Calculation of snow load according to DIN EN 1991 (Eurocode 1)

Until 2012, DIN 1055 was the authoritative set of rules for effects (for example snow and wind) on supporting structures (e.g. roofing and conservatories). In 2007, DIN 1055 was largely amended in many points. For example, until 2007 a snow load of 75 kg/m² applied in large parts of Germany. From 2007, not only is a distinction made between characteristic snow load Sk (approximately: ground snow load) and roof snow load, but the geographical division of Germany into snow load zones itself underwent major changes. In addition, the consideration of snow accumulations has been mandatory since 2007.

In 2012, DIN 1055 has been incorporated into the European standards (DIN EN). DIN 1055 has since been withdrawn. The DIN-EN 1991 (Eurocode 1) with the national annexes is the authoritative set of rules for actions on structures.

Here is an example of how the snow load is calculated. For this we need the following information:

Size of the roofing: 6000 x 4000 mm. Height VHF 2700 mm, height VHF 2100 mm. Place of installation: 59602 Rüthen Height above zero: 380 m and installation of the roofing on the ridge side of the house, distance between OKW and ridge: 5000 mm.

First we determine the snow load zone. For this we need to know in which district the place of installation is located. Here: district of Soest. Now we use the official table from the DIBt to determine the snow load zone. In this table we also find the information whether the construction site is located in the North German Lowlands (NDTL). If so, then the value for the snow load is to be multiplied by the factor 2.3. But in our case the place of installation is not in the NDTL. The district of Soest, municipality of Rüthen, is located in snow load zone 2. For snow load zone 2 (without NDTL) a characteristic snow load of 85 kg/m² applies, up to a height above sea level of 285 m.

However, our installation site is located at 380 m above sea level. We now use the formula S_k= 0.25 + 1.91 x ((A+140)/760)², where A stands for the height above sea level. This gives us the result 115 kg/m² (characteristic snow load Sk), also called ground snow load. Without taking the snow accumulation into account, we would now multiply this value by the reduction factor 0.8 (for roofs with a pitch of up to 30°) and arrive at a value of 92 kg/m² (snow load S0 or SD). The snow accumulation to be taken into account is determined using a different formula. For our example, this results in an additional load of 109 kg/m².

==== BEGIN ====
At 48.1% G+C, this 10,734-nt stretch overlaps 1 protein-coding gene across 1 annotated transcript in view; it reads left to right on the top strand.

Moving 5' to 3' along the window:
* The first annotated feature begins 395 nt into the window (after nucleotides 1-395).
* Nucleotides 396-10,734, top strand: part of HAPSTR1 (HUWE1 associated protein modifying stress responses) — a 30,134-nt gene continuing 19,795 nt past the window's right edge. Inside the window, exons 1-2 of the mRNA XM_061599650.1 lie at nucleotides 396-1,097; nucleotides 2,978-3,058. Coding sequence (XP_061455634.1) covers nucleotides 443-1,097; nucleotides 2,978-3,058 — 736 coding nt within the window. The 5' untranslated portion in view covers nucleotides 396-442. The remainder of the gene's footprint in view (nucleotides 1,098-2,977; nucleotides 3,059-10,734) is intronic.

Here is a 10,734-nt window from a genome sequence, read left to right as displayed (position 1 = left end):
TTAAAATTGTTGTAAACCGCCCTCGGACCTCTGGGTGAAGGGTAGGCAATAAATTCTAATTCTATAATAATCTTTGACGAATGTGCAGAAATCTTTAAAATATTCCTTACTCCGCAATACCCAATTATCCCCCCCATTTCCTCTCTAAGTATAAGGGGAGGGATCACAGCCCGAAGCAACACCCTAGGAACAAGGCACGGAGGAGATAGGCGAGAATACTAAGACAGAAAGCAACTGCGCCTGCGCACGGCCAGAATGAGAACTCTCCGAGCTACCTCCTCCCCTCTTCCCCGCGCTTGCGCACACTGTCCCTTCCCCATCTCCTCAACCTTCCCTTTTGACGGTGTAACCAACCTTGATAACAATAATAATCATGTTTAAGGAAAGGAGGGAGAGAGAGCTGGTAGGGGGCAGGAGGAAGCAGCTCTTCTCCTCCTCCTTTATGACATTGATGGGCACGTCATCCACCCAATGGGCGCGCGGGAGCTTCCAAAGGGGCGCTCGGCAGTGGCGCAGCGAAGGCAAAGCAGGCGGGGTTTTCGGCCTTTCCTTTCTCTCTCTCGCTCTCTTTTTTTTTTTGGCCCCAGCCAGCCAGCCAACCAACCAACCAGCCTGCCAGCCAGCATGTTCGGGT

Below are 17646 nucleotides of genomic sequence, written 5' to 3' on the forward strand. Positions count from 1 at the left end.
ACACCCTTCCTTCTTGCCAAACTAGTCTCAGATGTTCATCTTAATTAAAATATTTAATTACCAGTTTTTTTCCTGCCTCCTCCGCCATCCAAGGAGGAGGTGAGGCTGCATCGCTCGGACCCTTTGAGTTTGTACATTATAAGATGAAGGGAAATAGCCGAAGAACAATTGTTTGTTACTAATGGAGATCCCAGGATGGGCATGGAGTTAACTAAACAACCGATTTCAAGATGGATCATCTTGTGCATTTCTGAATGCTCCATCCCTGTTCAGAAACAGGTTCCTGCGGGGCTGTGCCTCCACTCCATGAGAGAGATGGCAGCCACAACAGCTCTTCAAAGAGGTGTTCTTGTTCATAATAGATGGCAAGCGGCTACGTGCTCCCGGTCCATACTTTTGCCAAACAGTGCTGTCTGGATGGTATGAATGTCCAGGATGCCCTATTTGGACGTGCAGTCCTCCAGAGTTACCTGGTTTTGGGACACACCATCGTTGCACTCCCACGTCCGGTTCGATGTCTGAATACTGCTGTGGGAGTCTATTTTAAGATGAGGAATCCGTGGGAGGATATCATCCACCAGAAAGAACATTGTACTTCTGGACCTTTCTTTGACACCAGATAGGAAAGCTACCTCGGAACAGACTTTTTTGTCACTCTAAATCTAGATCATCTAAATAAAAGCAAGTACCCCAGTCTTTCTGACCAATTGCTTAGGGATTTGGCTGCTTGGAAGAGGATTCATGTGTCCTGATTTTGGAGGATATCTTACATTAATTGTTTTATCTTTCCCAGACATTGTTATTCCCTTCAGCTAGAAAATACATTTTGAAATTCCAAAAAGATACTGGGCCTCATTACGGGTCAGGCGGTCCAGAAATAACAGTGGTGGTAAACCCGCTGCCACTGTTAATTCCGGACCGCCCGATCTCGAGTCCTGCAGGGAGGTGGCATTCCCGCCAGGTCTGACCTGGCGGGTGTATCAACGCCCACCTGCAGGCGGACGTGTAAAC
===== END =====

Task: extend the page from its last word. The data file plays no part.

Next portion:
The total snow load to be considered for our example is 201 kg/m².

We base our offer on this weight and select the profiles and/or steel reinforcement accordingly.

For you this means: planning security. You can always be sure that the object will meet all static requirements.

As you can see from the example calculation, it is not possible to make a blanket statement in the form of “in district xy always applies 75 kg”. This is the main reason why so-called type statics are no longer praticable today and why it is inappropriate to create price tables for certain snow loads: One is practically always wrong. Either too much or too little snow load has been considered. With the current regulations, 2 roofs will hardly result in the same snow load value, even if these roofs are installed in the same street.

You can give us a value for the snow load (for example 75 kg/m²), then we use this value for the selection of the profiles and steel reinforcements. This can result in the profiles/steel reinforcements to be used being smaller and the steel reinforcements possibly being omitted completely. This in turn can lead to a decrease in the offer price.

However, a higher snow load does not automatically mean that the profiles and steel reinforcements become larger and therefore more expensive! This depends on many factors, for example the roof geometry and size. In addition, the snow load can be reduced, for example, by using snow guards or other measures!

Please note that it may not be possible to create a statics if you give us a snow load! Furthermore, in this case you must deal with the question of liability and your conscience.

Further information on Statics